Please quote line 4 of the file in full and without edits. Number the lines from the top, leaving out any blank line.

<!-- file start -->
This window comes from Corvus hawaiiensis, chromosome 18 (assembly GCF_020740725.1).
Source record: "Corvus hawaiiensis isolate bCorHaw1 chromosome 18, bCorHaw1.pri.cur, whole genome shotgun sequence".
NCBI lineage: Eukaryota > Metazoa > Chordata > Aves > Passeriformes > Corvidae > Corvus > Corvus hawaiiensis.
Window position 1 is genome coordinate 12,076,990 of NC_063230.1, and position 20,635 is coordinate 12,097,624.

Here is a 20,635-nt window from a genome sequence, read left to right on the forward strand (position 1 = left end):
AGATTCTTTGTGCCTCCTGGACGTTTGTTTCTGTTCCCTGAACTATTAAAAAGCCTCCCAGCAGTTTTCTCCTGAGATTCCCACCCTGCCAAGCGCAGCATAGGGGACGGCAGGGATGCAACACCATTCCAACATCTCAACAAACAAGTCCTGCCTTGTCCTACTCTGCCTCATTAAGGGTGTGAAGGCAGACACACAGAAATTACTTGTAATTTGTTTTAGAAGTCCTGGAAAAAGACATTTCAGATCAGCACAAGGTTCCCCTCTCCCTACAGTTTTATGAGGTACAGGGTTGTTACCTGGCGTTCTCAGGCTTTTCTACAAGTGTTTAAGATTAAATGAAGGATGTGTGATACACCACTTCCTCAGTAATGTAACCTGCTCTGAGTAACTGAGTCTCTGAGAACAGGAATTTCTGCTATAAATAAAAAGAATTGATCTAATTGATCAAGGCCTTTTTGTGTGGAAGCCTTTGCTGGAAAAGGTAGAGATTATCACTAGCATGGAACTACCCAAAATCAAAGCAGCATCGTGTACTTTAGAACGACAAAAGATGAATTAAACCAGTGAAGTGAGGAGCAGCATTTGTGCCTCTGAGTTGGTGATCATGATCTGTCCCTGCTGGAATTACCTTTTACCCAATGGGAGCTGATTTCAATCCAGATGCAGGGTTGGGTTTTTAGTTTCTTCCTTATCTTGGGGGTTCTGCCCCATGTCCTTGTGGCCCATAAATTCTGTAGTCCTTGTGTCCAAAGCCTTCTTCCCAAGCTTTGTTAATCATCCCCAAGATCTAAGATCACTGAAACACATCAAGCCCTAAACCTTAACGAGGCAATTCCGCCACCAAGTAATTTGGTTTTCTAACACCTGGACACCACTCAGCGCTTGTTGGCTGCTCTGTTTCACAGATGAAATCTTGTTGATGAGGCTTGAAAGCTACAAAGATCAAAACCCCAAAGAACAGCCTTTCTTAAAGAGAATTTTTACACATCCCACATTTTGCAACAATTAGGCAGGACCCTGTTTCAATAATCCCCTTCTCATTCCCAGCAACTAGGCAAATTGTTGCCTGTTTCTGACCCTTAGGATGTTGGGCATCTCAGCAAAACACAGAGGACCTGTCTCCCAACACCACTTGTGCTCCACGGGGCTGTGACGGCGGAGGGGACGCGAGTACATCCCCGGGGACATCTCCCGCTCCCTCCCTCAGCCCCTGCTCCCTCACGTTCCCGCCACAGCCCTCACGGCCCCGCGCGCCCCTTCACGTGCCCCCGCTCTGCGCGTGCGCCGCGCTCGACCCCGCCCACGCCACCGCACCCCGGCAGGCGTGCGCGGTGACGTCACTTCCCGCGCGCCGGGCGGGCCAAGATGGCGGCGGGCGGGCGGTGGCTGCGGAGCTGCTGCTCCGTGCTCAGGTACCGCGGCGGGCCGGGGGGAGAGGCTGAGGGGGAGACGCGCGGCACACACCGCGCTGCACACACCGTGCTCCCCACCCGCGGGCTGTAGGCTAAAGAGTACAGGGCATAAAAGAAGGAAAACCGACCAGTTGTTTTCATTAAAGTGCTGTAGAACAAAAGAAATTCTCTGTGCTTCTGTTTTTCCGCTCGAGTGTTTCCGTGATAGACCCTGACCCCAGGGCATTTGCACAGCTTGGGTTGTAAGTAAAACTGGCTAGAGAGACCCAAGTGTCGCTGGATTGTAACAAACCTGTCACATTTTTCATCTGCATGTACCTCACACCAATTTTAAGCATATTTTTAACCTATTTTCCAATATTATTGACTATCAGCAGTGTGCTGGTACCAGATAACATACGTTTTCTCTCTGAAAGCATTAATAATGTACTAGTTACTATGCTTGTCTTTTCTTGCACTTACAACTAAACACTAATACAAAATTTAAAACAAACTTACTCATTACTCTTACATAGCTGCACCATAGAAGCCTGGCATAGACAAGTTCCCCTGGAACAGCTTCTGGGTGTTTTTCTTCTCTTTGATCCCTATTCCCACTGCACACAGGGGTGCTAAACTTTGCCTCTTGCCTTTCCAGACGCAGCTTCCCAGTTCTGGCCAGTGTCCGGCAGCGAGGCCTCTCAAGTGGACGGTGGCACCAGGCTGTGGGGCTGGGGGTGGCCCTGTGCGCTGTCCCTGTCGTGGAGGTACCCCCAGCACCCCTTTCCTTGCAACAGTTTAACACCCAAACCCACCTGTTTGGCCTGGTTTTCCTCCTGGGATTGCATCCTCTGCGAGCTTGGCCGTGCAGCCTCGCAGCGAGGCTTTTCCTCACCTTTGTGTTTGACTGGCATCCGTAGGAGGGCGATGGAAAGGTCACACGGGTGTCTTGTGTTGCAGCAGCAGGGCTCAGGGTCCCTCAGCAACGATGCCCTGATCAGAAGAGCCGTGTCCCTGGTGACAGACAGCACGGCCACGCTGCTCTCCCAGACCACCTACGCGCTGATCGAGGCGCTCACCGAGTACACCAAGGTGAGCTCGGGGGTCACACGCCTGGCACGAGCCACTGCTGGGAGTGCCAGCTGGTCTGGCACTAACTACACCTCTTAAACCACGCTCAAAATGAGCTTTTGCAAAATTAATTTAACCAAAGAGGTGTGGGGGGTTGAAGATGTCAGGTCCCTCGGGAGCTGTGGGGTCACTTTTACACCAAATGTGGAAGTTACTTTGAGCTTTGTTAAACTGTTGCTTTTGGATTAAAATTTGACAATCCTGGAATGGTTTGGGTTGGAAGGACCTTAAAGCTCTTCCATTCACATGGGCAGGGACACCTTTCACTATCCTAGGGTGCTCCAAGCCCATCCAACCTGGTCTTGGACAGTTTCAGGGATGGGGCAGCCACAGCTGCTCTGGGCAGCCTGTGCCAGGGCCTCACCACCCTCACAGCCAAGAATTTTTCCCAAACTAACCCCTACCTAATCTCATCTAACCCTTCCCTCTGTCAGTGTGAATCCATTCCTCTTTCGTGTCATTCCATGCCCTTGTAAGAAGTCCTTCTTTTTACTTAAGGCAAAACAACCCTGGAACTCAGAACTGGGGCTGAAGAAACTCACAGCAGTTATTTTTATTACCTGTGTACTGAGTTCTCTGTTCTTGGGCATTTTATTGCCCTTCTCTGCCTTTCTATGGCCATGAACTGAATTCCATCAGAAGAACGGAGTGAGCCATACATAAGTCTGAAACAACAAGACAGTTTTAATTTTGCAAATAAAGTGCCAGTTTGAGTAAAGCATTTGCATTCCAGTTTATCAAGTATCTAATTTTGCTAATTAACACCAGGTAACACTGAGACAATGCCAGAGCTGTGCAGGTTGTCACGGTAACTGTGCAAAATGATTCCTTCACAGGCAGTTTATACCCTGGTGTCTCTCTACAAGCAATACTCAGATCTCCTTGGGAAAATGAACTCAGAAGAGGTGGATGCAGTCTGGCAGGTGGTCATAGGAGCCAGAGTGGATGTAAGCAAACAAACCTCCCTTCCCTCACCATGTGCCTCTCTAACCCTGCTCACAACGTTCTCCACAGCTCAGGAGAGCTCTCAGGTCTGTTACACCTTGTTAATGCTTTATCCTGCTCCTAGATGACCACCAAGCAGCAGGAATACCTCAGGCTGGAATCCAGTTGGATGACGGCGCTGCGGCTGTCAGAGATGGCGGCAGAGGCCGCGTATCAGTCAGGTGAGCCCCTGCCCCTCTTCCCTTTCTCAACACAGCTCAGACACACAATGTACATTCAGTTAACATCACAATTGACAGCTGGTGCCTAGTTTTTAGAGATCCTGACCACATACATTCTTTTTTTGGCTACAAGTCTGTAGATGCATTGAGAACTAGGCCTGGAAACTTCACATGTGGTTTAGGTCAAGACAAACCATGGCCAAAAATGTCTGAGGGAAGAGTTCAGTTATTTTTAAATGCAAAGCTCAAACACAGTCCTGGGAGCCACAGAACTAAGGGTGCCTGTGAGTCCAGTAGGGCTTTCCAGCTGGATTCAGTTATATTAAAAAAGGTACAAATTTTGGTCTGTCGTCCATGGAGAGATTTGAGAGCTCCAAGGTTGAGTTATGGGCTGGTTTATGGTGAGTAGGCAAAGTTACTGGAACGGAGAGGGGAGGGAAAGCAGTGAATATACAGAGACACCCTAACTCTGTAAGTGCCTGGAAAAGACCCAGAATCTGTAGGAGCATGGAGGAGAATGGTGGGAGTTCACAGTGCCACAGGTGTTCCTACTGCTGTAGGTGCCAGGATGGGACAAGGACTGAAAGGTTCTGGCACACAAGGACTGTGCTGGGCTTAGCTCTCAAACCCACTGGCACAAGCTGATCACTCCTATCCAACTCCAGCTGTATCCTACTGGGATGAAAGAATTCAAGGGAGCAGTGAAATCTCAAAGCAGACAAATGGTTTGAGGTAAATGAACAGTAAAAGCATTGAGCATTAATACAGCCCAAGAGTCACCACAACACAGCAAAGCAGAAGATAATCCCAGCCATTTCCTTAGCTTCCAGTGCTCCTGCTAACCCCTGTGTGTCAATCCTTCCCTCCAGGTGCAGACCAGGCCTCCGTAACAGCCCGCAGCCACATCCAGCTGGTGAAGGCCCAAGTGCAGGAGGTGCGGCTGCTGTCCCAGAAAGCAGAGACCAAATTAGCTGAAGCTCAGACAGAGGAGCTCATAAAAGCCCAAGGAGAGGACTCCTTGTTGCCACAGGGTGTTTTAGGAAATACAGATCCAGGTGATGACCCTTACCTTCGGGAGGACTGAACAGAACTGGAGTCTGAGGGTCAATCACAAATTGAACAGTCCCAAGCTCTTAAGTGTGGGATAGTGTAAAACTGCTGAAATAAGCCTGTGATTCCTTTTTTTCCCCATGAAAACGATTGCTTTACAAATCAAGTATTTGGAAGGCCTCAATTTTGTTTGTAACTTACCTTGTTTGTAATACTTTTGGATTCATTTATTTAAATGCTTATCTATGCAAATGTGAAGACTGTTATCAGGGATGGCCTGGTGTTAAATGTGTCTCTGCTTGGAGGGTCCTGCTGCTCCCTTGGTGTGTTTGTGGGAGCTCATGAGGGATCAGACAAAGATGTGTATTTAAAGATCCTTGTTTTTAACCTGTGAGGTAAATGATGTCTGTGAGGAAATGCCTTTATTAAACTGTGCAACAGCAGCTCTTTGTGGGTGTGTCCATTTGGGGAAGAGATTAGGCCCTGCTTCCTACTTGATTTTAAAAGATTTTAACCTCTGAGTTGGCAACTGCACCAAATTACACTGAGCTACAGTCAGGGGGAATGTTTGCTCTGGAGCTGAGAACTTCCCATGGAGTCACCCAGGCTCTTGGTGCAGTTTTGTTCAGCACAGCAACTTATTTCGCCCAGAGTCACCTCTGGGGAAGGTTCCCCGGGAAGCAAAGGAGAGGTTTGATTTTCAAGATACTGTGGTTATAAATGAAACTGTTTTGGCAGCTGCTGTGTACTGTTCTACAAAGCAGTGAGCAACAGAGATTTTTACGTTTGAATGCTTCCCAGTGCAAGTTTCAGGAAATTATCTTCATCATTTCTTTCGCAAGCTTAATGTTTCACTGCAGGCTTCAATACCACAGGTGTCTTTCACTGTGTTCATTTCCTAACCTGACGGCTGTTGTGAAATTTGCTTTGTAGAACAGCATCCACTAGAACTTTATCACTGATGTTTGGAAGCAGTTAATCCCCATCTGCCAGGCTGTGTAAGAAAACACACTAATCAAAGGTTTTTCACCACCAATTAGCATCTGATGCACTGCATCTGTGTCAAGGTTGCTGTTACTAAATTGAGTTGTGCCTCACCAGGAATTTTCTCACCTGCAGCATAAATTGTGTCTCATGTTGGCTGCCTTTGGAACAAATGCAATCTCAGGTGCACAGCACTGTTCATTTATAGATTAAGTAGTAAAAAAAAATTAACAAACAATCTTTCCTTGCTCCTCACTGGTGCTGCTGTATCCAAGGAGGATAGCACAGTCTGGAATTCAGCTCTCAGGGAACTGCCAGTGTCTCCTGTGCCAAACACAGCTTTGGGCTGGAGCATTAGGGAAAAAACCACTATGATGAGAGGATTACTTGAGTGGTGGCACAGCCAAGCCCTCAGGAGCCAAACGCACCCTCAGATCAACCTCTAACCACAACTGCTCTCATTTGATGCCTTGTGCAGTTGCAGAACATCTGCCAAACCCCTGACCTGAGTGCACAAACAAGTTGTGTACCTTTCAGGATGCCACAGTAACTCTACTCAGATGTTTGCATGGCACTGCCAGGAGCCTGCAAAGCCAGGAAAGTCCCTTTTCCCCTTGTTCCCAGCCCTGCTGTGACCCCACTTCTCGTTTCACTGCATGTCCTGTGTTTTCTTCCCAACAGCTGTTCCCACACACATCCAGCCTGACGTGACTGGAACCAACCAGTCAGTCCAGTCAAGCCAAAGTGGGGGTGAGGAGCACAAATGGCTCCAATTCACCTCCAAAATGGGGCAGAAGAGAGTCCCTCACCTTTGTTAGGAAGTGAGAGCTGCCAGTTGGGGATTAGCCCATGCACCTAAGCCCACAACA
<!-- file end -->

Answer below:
Window position 1 is genome coordinate 12,076,990 of NC_063230.1, and position 20,635 is coordinate 12,097,624.